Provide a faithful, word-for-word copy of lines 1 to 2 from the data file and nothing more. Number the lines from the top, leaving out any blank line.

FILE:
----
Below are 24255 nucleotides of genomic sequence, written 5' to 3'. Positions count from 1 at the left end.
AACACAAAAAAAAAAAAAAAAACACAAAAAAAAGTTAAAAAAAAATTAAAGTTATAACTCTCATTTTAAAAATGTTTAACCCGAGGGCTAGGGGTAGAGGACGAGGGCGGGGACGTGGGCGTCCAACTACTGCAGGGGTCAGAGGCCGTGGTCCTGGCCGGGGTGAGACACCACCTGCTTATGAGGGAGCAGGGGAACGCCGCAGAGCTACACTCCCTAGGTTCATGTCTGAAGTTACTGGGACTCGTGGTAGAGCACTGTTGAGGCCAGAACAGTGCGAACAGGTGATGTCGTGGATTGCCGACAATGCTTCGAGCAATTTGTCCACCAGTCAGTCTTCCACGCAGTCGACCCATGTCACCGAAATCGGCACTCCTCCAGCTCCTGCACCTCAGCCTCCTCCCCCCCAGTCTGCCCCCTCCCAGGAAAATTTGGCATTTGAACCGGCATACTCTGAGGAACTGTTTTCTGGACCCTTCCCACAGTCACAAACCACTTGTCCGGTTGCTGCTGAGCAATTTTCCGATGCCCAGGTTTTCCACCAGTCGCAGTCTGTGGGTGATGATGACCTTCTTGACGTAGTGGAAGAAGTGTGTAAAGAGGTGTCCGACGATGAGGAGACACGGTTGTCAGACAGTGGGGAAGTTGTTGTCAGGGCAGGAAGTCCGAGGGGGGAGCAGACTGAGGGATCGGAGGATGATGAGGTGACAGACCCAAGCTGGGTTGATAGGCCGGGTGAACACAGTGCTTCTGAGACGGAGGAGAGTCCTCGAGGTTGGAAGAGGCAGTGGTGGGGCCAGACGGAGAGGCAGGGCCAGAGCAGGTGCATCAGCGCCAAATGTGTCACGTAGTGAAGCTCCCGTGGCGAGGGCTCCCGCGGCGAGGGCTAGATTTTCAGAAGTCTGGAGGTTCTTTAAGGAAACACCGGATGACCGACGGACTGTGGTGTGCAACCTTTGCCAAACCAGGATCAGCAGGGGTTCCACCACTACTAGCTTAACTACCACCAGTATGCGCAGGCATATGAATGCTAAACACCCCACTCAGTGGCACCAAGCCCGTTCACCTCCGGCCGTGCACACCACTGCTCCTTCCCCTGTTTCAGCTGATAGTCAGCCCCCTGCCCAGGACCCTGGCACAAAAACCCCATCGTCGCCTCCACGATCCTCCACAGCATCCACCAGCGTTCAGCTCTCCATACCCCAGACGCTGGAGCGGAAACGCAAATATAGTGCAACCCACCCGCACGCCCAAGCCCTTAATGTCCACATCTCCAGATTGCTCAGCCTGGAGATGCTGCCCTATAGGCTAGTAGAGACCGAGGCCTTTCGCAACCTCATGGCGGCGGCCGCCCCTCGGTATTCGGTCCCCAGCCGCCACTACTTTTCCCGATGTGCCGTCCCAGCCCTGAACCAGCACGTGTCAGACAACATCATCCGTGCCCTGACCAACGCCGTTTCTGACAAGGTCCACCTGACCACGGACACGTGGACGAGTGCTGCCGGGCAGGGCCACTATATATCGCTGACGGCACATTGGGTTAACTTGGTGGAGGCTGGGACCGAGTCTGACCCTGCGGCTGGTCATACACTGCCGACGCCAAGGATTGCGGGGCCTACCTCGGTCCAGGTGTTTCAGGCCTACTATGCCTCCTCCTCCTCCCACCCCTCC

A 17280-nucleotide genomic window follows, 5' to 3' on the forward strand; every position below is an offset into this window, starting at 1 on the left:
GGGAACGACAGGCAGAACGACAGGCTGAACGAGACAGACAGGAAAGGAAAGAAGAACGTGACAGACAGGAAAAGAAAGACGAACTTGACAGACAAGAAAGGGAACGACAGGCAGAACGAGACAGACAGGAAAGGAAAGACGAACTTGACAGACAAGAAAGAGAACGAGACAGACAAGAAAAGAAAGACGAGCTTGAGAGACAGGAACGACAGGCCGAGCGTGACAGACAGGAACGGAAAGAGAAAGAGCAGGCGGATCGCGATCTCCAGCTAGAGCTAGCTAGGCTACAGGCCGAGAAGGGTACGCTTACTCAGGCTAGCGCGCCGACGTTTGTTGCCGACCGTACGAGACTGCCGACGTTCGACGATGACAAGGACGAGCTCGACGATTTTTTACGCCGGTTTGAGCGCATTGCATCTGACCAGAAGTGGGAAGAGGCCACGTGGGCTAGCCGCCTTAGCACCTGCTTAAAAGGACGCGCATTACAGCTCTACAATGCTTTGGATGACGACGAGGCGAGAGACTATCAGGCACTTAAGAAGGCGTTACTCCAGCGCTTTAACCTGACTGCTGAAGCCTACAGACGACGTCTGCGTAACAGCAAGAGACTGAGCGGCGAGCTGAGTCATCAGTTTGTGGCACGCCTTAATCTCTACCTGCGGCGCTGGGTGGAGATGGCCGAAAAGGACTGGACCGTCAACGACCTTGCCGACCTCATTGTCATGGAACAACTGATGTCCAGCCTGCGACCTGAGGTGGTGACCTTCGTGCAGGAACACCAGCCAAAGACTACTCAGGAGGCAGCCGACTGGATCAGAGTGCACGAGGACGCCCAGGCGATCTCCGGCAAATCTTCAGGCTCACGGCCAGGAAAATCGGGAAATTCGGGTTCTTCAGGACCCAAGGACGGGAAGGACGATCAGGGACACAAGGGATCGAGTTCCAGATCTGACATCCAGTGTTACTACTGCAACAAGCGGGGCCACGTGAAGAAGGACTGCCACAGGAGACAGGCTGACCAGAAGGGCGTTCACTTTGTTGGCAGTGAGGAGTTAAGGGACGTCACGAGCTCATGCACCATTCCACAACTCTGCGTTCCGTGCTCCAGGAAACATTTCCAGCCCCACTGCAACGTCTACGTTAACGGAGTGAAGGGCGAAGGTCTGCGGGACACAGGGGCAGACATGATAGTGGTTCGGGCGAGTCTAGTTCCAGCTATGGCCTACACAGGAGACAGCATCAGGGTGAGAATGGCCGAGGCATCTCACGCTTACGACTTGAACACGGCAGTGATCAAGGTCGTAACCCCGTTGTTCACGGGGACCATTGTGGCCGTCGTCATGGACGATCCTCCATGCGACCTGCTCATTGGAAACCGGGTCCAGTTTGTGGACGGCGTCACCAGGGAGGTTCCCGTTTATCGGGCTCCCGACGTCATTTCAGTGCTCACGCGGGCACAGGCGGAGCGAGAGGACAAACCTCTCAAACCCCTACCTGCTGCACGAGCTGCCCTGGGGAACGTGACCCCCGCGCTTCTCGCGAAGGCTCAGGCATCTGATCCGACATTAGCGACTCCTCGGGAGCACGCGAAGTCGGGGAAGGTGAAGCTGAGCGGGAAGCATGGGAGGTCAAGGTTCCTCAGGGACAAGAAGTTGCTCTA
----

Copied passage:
Below are 24255 nucleotides of genomic sequence, written 5' to 3'. Positions count from 1 at the left end.
AACACAAAAAAAAAAAAAAAAACACAAAAAAAAGTTAAAAAAAAATTAAAGTTATAACTCTCATTTTAAAAATGTTTAACCCGAGGGCTAGGGGTAGAGGACGAGGGCGGGGACGTGGGCGTCCAACTACTGCAGGGGTCAGAGGCCGTGGTCCTGGCCGGGGTGAGACACCACCTGCTTATGAGGGAGCAGGGGAACGCCGCAGAGCTACACTCCCTAGGTTCATGTCTGAAGTTACTGGGACTCGTGGTAGAGCACTGTTGAGGCCAGAACAGTGCGAACAGGTGATGTCGTGGATTGCCGACAATGCTTCGAGCAATTTGTCCACCAGTCAGTCTTCCACGCAGTCGACCCATGTCACCGAAATCGGCACTCCTCCAGCTCCTGCACCTCAGCCTCCTCCCCCCCAGTCTGCCCCCTCCCAGGAAAATTTGGCATTTGAACCGGCATACTCTGAGGAACTGTTTTCTGGACCCTTCCCACAGTCACAAACCACTTGTCCGGTTGCTGCTGAGCAATTTTCCGATGCCCAGGTTTTCCACCAGTCGCAGTCTGTGGGTGATGATGACCTTCTTGACGTAGTGGAAGAAGTGTGTAAAGAGGTGTCCGACGATGAGGAGACACGGTTGTCAGACAGTGGGGAAGTTGTTGTCAGGGCAGGAAGTCCGAGGGGGGAGCAGACTGAGGGATCGGAGGATGATGAGGTGACAGACCCAAGCTGGGTTGATAGGCCGGGTGAACACAGTGCTTCTGAGACGGAGGAGAGTCCTCGAGGTTGGAAGAGGCAGTGGTGGGGCCAGACGGAGAGGCAGGGCCAGAGCAGGTGCATCAGCGCCAAATGTGTCACGTAGTGAAGCTCCCGTGGCGAGGGCTCCCGCGGCGAGGGCTAGATTTTCAGAAGTCTGGAGGTTCTTTAAGGAAACACCGGATGACCGACGGACTGTGGTGTGCAACCTTTGCCAAACCAGGATCAGCAGGGGTTCCACCACTACTAGCTTAACTACCACCAGTATGCGCAGGCATATGAATGCTAAACACCCCACTCAGTGGCACCAAGCCCGTTCACCTCCGGCCGTGCACACCACTGCTCCTTCCCCTGTTTCAGCTGATAGTCAGCCCCCTGCCCAGGACCCTGGCACAAAAACCCCATCGTCGCCTCCACGATCCTCCACAGCATCCACCAGCGTTCAGCTCTCCATACCCCAGACGCTGGAGCGGAAACGCAAATATAGTGCAACCCACCCGCACGCCCAAGCCCTTAATGTCCACATCTCCAGATTGCTCAGCCTGGAGATGCTGCCCTATAGGCTAGTAGAGACCGAGGCCTTTCGCAACCTCATGGCGGCGGCCGCCCCTCGGTATTCGGTCCCCAGCCGCCACTACTTTTCCCGATGTGCCGTCCCAGCCCTGAACCAGCACGTGTCAGACAACATCATCCGTGCCCTGACCAACGCCGTTTCTGACAAGGTCCACCTGACCACGGACACGTGGACGAGTGCTGCCGGGCAGGGCCACTATATATCGCTGACGGCACATTGGGTTAACTTGGTGGAGGCTGGGACCGAGTCTGACCCTGCGGCTGGTCATACACTGCCGACGCCAAGGATTGCGGGGCCTACCTCGGTCCAGGTGTTTCAGGCCTACTATGCCTCCTCCTCCTCCCACCCCTCC